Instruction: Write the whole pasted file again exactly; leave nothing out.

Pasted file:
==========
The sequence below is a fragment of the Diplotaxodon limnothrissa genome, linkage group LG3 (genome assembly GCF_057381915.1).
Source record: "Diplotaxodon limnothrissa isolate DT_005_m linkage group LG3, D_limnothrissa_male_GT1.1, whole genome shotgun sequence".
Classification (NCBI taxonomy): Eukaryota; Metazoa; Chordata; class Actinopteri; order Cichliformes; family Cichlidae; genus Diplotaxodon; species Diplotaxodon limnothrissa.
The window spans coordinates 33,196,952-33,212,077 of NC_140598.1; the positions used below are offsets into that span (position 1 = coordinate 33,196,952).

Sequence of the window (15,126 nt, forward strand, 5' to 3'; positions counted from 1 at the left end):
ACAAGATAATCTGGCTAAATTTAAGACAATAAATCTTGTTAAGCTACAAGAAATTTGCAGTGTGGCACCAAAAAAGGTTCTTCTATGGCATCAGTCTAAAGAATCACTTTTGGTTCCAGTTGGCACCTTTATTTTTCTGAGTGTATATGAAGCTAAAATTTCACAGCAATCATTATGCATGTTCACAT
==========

The sequence below is a fragment of the Diplotaxodon limnothrissa genome, linkage group LG3 (genome assembly GCF_057381915.1).
Source record: "Diplotaxodon limnothrissa isolate DT_005_m linkage group LG3, D_limnothrissa_male_GT1.1, whole genome shotgun sequence".
Classification (NCBI taxonomy): Eukaryota; Metazoa; Chordata; class Actinopteri; order Cichliformes; family Cichlidae; genus Diplotaxodon; species Diplotaxodon limnothrissa.
The window spans coordinates 33,196,952-33,212,077 of NC_140598.1; the positions used below are offsets into that span (position 1 = coordinate 33,196,952).

Sequence of the window (15,126 nt, forward strand, 5' to 3'; positions counted from 1 at the left end):
ACAAGATAATCTGGCTAAATTTAAGACAATAAATCTTGTTAAGCTACAAGAAATTTGCAGTGTGGCACCAAAAAAGGTTCTTCTATGGCATCAGTCTAAAGAATCACTTTTGGTTCCAGTTGGCACCTTTATTTTTCTGAGTGTATATGAAGCTAAAATTTCACAGCAATCATTATGCATGTTCACAT